Increase in youth violence and knife crime across Northamptonshire, report finds
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The number of young people in Northamptonshire committing violent offences and found in possession of offensive weapons has increased, a report shows.
Northamptonshire Children’s Trust Youth Offending Service (YOS) has published a report into crime and youth justice in the region, outlining its strategy to reduce the level of young offenders. While there are fewer young people in the criminal justice system in Northamptonshire than in previous years, those who remain present a higher level of complexity and require more intensive support.
Areas of concern include a slight increase in levels of serious youth violence from 3.6 offences to 4.5 offences per 10,000 of the general 10-17 population from 2021 to 2022. Serious youth violence is described by the Youth Justice Board as “any drug, robbery or violence against the person offence that has a gravity score of five or more”.
Despite levels of youth violence in Northamptonshire remaining below the national average, the average re-offences per re-offender is significantly higher than that of regional and national levels – with an average of 5.08 re-offences in Northamptonshire compared to 3.63 across England and Wales.
Drug and knife crime has also been creeping back up in Northamptonshire, with the number of young people found in possession of a blade or knife in the first half of the year at an all-time high since 2017-18. There has also been a marked increase in the amount 10-15-year-olds as well as 17+ serious youth violence incidents in recent years.
YOS has committed to “addressing the rising concerns of serious youth violence”. This comes as YOS prepares to launch its Youth Justice Plan in collaboration with Northamptonshire councils. It aims to reduce youth crime by focusing on early prevention, tackling disproportionality in the criminal justice system, and responding to child exploitation.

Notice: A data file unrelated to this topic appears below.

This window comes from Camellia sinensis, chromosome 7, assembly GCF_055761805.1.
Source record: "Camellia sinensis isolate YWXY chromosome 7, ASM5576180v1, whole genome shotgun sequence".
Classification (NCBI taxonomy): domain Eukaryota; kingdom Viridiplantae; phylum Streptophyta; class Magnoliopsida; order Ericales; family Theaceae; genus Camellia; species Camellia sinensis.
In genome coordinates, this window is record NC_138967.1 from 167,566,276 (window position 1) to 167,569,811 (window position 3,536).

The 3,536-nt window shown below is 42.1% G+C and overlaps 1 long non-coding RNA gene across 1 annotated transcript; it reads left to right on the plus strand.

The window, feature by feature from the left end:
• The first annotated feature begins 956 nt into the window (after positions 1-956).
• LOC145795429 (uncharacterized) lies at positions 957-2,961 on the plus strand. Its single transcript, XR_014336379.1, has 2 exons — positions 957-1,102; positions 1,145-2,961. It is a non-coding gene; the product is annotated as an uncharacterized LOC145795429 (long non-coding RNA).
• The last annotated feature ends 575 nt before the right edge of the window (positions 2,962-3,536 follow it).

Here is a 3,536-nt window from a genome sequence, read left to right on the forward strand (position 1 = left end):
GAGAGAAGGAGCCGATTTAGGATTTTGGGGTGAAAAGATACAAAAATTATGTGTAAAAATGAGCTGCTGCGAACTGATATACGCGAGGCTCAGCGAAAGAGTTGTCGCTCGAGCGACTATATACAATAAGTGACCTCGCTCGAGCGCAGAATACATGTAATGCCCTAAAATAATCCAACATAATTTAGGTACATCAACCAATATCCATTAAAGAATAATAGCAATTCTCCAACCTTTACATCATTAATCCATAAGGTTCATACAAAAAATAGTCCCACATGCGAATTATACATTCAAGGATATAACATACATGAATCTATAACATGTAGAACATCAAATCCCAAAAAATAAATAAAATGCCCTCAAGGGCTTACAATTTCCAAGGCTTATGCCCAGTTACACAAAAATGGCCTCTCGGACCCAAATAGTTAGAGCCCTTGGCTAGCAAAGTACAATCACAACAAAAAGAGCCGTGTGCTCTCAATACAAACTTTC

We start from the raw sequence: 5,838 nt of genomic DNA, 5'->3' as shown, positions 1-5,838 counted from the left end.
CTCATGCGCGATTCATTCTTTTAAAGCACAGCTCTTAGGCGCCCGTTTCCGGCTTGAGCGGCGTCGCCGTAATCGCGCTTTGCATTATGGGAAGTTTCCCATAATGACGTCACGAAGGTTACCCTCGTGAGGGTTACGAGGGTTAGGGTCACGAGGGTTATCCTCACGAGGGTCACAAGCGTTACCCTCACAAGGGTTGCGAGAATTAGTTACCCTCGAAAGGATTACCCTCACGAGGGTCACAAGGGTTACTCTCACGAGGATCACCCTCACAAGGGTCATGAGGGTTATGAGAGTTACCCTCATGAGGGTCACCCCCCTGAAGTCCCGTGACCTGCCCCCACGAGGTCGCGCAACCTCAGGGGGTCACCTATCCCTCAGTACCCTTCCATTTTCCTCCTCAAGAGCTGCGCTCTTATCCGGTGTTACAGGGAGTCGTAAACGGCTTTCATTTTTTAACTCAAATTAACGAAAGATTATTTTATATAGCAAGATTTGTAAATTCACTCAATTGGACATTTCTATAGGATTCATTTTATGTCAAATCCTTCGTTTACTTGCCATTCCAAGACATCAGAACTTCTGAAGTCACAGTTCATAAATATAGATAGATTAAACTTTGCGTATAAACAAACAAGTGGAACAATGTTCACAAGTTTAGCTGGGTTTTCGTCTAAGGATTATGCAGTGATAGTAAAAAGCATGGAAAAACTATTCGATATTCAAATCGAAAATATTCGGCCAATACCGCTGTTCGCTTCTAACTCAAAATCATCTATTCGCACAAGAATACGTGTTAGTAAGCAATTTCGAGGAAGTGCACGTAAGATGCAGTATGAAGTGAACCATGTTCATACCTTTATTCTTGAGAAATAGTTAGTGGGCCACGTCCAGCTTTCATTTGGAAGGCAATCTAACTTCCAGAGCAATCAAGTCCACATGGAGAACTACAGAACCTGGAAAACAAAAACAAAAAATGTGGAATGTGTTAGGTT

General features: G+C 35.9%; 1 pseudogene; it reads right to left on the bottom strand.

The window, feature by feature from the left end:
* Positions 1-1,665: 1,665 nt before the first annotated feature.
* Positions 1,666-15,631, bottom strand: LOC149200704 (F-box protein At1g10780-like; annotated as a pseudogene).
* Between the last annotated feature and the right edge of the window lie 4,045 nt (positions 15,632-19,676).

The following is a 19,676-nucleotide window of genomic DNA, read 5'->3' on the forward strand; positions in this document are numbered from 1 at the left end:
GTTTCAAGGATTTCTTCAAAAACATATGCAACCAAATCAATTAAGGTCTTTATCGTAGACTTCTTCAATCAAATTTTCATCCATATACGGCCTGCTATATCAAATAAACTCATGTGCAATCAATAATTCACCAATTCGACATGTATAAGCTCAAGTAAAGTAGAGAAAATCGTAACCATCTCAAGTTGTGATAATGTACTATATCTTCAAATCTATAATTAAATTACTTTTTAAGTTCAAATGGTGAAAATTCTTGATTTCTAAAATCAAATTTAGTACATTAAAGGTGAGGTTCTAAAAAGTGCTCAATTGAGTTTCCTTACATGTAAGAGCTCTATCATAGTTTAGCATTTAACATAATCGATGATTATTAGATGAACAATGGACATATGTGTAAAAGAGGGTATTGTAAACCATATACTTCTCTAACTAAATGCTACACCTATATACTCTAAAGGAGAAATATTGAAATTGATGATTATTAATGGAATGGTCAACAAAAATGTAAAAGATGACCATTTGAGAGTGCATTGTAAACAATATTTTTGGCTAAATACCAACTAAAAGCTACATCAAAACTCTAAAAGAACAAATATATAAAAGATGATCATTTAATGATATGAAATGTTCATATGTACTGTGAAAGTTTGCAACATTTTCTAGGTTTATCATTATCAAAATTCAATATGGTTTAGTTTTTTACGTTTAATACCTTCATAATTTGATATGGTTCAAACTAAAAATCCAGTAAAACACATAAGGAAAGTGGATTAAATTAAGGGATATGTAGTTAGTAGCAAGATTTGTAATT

West Northamptonshire Council heard the strategy in a cabinet meeting on Tuesday (October 10). Councillor Sally Beardsworth, leader of the Liberal Democrats, said to the cabinet: “I know I bang on about prevention but, to me, it’s key to stopping children going wrong.
“Why are children at 17 getting into so much trouble? We need to work with families from a very young age to actually make sure that they know how to parent, and how to raise a child, and all the other things that come along with it.”
The report also found correlations between youth offenders and exposure to wellbeing and care services. 31.5 percent of young offenders have had contact with mental health services, 71.2 percent have struggled with substance misuse, 52.8 percent have had children’s services involved with the family and 58.9 percent have been identified as a child in need.
Stuart Lackenby, the executive director of people services, said: “We need to be really clear that our early help services are modelled around the experiences of our children today. That will mean we will look to fundamentally revamp the way we deliver early help services locally within West Northants.
“We already have examples whereby we are working with police and education colleagues, particularly in areas where we have high incidents of exclusions and suspensions from school. There’s a lot of work to do, but the LAP (local area partnership) approach has given us a real mechanism to integrate the way we take things forward.”
The cabinet recommended the Youth Justice Plan and it is to be taken to full council to be discussed further.